“I’m not happy about it,” said Ald. Ameya Pawar, 47th. “I want to make sure this cut is not disproportionately impacting low-income residents or seniors. We’re talking about making different parts of the city more affordable, increasing public transportation options. This kind of flies in the face of that.”

Ald. Michele Smith, 43rd, said she is pleased with the changes.

Her Lincoln Park ward has some of the busiest “L” and bus stops in the city, and the changes should improve services to them, she said.

“It appears the CTA has done a professional job in reviewing CTA ridership in a data-driven way,” Smith said.

CTA conducted a monthslong analysis with the help of researchers at Northwestern University’s Transportation Center, but ultimately the decisions were made by the CTA, officials said.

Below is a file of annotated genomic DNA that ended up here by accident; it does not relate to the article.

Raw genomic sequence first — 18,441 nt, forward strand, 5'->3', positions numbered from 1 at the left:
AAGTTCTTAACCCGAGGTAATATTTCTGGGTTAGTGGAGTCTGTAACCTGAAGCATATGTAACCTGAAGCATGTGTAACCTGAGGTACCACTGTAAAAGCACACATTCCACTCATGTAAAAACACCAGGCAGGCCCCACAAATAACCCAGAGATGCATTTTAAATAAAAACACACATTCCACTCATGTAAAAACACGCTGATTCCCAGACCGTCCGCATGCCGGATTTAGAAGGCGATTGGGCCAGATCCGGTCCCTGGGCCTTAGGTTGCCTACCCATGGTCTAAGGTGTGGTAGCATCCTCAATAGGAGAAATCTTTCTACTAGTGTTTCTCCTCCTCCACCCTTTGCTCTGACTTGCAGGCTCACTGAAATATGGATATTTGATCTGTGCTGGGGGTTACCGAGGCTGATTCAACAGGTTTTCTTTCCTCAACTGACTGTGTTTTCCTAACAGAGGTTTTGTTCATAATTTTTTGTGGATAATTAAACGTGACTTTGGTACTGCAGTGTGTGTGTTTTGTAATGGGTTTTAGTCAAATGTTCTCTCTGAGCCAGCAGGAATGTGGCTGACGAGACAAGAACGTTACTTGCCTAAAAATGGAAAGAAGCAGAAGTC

“What is new here is that we examined the entire system, instead of just route by route,” said Hani Mahmassani, director of the NU transportation center. “We were able to look at the effect of de-crowding. We are ensuring on certain routes that, using very detailed (rider) demand information, we do not exceed occupancy, to make sure the comfort level is not exceeded.”

On over-crowded buses that typically receive “crush loading” of 70 passengers, the new target is 45 to 55 passengers per bus, CTA officials said.

More equipment and train runs will be added as well. Rail cars stuffed with 90 or more riders when the CTA is operating at maximum capacity are targeted to see maximum loading decreased to 70 to 75 passengers, officials said.

Tribune reporters Naomi Nix and John Byrne contributed. Tracy Swartz is a RedEye reporter.

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